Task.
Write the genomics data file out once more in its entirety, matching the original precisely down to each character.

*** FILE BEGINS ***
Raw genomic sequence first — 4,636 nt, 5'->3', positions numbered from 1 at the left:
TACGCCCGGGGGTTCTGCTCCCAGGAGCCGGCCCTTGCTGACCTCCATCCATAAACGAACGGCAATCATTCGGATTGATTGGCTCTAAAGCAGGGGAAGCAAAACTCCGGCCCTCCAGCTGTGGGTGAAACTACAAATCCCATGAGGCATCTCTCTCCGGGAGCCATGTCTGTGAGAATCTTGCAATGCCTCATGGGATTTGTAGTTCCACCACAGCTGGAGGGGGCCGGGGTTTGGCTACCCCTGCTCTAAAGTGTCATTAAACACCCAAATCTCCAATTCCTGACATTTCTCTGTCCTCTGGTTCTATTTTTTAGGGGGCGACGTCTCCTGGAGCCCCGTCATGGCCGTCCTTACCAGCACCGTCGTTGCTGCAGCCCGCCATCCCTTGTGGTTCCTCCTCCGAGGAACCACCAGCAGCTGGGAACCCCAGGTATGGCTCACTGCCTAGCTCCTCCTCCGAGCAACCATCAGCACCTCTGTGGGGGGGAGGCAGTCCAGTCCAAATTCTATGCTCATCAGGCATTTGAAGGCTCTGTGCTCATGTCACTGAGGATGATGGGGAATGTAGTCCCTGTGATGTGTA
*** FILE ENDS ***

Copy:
Raw genomic sequence first — 4,636 nt, 5'->3', positions numbered from 1 at the left:
TACGCCCGGGGGTTCTGCTCCCAGGAGCCGGCCCTTGCTGACCTCCATCCATAAACGAACGGCAATCATTCGGATTGATTGGCTCTAAAGCAGGGGAAGCAAAACTCCGGCCCTCCAGCTGTGGGTGAAACTACAAATCCCATGAGGCATCTCTCTCCGGGAGCCATGTCTGTGAGAATCTTGCAATGCCTCATGGGATTTGTAGTTCCACCACAGCTGGAGGGGGCCGGGGTTTGGCTACCCCTGCTCTAAAGTGTCATTAAACACCCAAATCTCCAATTCCTGACATTTCTCTGTCCTCTGGTTCTATTTTTTAGGGGGCGACGTCTCCTGGAGCCCCGTCATGGCCGTCCTTACCAGCACCGTCGTTGCTGCAGCCCGCCATCCCTTGTGGTTCCTCCTCCGAGGAACCACCAGCAGCTGGGAACCCCAGGTATGGCTCACTGCCTAGCTCCTCCTCCGAGCAACCATCAGCACCTCTGTGGGGGGGAGGCAGTCCAGTCCAAATTCTATGCTCATCAGGCATTTGAAGGCTCTGTGCTCATGTCACTGAGGATGATGGGGAATGTAGTCCCTGTGATGTGTA